Before Puget Sound was Found

I was recently down in Astoria, Oregon, where I visited the fabulous Columbia River Maritime Museum. In addition, to great displays on the mouth of the Columbia, the legendary “Graveyard of the Pacific,” the museum has a fine collection of early maps of the Pacific Coast, showing the river and further north. Several were quite fascinating, particularly one from 1794, which depicts James Cook’s third and final voyage along the coast. It was drawn by William Faden.

Chart of the N. W. Coast of America and the N. E. Coast of Asia. (1794)
Chart of the N. W. Coast of America and the N. E. Coast of Asia. (1794)

Not only does it show the dates of when Cook sailed but it also illustrates some of the great stories associated with early exploration.
1. Puget Sound does not exist as no European had yet to sail into the inland sea, though by the time of the publication of the map George Vancouver had made it down into what he called Puget’s Sound.
2. The North Sea of Valerianos Apostolos – He is the Greek pilot who may or may not have sailed into what became known as the Strait of Juan de Fuca in 1592. In 1596, Valerianos (most historians switch the order of his names) told English entrepreneur Michael Lok about sailing for many days into a strait at about 47 degrees north latitude. Ever since then, people have debated whether the Greek did so.
3. Fucas Pillar – One key feature that Valerianos mentioned was a pillar at the mouth of the strait. In 1788, British fur trader Charles Duncan described the pillar, which was then put onto maps.

Alexander Dalrymple map of 1790, showing the pillar seen by Duncan
Alexander Dalrymple map of 1790, showing the pillar seen by Duncan

4. No Vancouver Island – Spanish explorers were the first to sail around the island, which was initially known as Quadra and Vancouver’s Island. Juan Francisco de la Bodega y Quadra sailed into what is now Nootka Sound in 1792.
5. What isn’t shown is that when Cook sailed by the Strait of Juan de Fuca in 1778, he wrote in his journal “It is in the very latitude we were now in where geographers have placed the pretended Strait of Juan de Fuca but we saw nothing like it; nor is there the least probability that iver any such thing exhisted.” Obviously, this map reflects the findings of Duncan.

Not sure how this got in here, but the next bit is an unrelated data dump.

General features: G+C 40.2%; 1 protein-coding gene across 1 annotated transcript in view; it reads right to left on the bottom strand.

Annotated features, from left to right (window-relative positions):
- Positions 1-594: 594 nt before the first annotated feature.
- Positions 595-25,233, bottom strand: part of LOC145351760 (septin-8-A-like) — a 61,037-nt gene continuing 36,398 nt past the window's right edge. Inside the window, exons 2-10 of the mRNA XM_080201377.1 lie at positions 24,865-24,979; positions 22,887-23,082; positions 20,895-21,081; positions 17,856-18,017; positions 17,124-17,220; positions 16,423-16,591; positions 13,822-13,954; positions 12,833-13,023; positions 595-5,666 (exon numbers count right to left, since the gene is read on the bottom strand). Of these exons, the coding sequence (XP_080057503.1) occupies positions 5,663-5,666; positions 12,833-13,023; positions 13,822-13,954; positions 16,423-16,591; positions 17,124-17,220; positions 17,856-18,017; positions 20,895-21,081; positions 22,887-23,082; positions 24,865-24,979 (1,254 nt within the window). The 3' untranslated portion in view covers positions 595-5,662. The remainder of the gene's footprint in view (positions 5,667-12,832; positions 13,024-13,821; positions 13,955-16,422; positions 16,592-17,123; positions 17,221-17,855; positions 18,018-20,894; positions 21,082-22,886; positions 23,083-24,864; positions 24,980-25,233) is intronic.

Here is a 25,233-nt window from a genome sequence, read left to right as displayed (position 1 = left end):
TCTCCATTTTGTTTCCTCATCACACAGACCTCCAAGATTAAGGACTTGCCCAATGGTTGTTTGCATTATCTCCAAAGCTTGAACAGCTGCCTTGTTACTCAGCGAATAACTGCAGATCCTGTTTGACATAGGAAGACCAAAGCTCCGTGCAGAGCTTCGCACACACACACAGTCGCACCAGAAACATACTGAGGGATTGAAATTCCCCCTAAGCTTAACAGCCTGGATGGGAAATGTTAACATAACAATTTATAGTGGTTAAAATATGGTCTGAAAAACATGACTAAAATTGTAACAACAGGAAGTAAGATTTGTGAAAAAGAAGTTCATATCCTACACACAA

Vancouver Naming Puget Sound

In my research for my book about Puget Sound, I often come across fine images of the region. Here’s one that struck me as interesting. It comes from one of a series of books, known as the Zig Zag Journeys. Each was written by Hezekiah Butterworth, who had been inspired by a French book that wove narrative and historic stories for school children. Mr. Butterworth decided to do the same. His first book was Zigzag Journeys in Europe. According to his biography in the book, Mr. Butterworth “is a delightful man to meet.” Plus, “his handshake is cordial and his welcome warm and hearty.” What more do you really need to know about the man?

In Zigzag Journeys in the Great Northwest, which is based on a journey on the Canadian Pacific Railroad to Vancouver, with visits to Puget Sound and the Columbia River, Mr. Butterworth, extols George Vancouver’s discovery of Puget Sound. “Vancouver seems to have had a heart formed for friendship, and he named many of the places of the sublimely picturesque region that he visited under the blue spring sky and in the burning noons and long crimson morning and evening twilights of the June days of 1792 for the honor of his faithful officers and best loved friends.”

Mr. Butterworth, like so many others, fails to mention that Puget Sound had already been discovered by the Native people who had inhabited the place for at least the past 12,500 years or so. Nor does he note that all of the places named by Vancouver already had names.

The image is curious. Where are these deciduous trees, where Vancouver supposedly stopped to name the place? Vancouver may have had friendly heart but nowhere in his or his crew’s journals is there any indication that he discussed place names with his men? The clothes are wonderful though.

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